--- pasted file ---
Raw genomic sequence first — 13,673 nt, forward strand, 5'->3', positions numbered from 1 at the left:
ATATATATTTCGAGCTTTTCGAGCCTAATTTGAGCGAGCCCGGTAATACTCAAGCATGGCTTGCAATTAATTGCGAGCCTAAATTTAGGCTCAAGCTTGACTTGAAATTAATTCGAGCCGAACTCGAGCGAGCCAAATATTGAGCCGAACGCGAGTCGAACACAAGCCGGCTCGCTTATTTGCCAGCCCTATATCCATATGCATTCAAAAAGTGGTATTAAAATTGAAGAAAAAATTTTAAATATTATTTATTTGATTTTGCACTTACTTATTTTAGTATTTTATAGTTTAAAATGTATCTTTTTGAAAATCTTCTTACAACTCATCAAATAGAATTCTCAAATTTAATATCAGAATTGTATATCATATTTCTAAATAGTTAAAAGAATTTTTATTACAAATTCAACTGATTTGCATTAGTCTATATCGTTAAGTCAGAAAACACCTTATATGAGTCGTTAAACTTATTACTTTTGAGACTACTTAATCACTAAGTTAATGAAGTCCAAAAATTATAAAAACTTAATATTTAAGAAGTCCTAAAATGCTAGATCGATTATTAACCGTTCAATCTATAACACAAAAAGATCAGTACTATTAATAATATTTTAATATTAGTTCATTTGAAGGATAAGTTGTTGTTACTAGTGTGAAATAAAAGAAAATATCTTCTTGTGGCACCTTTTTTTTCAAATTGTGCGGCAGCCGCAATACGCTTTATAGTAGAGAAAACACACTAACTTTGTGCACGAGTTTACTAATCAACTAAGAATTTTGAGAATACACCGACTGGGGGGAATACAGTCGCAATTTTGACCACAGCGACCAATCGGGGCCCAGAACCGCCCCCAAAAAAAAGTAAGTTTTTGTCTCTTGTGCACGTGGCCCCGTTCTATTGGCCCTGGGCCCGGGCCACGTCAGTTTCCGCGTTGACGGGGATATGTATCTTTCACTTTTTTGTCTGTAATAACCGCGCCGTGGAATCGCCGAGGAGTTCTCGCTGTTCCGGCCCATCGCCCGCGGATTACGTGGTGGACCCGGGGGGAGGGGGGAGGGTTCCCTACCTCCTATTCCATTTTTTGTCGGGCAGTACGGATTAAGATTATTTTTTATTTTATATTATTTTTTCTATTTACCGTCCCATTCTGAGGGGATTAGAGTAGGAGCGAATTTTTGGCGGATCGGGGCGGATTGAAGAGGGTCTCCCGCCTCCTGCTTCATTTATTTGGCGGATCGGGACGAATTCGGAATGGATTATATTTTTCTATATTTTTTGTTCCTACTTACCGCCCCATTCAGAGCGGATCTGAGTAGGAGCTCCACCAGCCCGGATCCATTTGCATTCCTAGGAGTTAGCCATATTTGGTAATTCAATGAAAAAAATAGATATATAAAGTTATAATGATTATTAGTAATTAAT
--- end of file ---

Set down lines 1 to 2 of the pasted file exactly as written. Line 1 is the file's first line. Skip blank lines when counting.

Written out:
Raw genomic sequence first — 13,673 nt, forward strand, 5'->3', positions numbered from 1 at the left:
ATATATATTTCGAGCTTTTCGAGCCTAATTTGAGCGAGCCCGGTAATACTCAAGCATGGCTTGCAATTAATTGCGAGCCTAAATTTAGGCTCAAGCTTGACTTGAAATTAATTCGAGCCGAACTCGAGCGAGCCAAATATTGAGCCGAACGCGAGTCGAACACAAGCCGGCTCGCTTATTTGCCAGCCCTATATCCATATGCATTCAAAAAGTGGTATTAAAATTGAAGAAAAAATTTTAAATATTATTTATTTGATTTTGCACTTACTTATTTTAGTATTTTATAGTTTAAAATGTATCTTTTTGAAAATCTTCTTACAACTCATCAAATAGAATTCTCAAATTTAATATCAGAATTGTATATCATATTTCTAAATAGTTAAAAGAATTTTTATTACAAATTCAACTGATTTGCATTAGTCTATATCGTTAAGTCAGAAAACACCTTATATGAGTCGTTAAACTTATTACTTTTGAGACTACTTAATCACTAAGTTAATGAAGTCCAAAAATTATAAAAACTTAATATTTAAGAAGTCCTAAAATGCTAGATCGATTATTAACCGTTCAATCTATAACACAAAAAGATCAGTACTATTAATAATATTTTAATATTAGTTCATTTGAAGGATAAGTTGTTGTTACTAGTGTGAAATAAAAGAAAATATCTTCTTGTGGCACCTTTTTTTTCAAATTGTGCGGCAGCCGCAATACGCTTTATAGTAGAGAAAACACACTAACTTTGTGCACGAGTTTACTAATCAACTAAGAATTTTGAGAATACACCGACTGGGGGGAATACAGTCGCAATTTTGACCACAGCGACCAATCGGGGCCCAGAACCGCCCCCAAAAAAAAGTAAGTTTTTGTCTCTTGTGCACGTGGCCCCGTTCTATTGGCCCTGGGCCCGGGCCACGTCAGTTTCCGCGTTGACGGGGATATGTATCTTTCACTTTTTTGTCTGTAATAACCGCGCCGTGGAATCGCCGAGGAGTTCTCGCTGTTCCGGCCCATCGCCCGCGGATTACGTGGTGGACCCGGGGGGAGGGGGGAGGGTTCCCTACCTCCTATTCCATTTTTTGTCGGGCAGTACGGATTAAGATTATTTTTTATTTTATATTATTTTTTCTATTTACCGTCCCATTCTGAGGGGATTAGAGTAGGAGCGAATTTTTGGCGGATCGGGGCGGATTGAAGAGGGTCTCCCGCCTCCTGCTTCATTTATTTGGCGGATCGGGACGAATTCGGAATGGATTATATTTTTCTATATTTTTTGTTCCTACTTACCGCCCCATTCAGAGCGGATCTGAGTAGGAGCTCCACCAGCCCGGATCCATTTGCATTCCTAGGAGTTAGCCATATTTGGTAATTCAATGAAAAAAATAGATATATAAAGTTATAATGATTATTAGTAATTAAT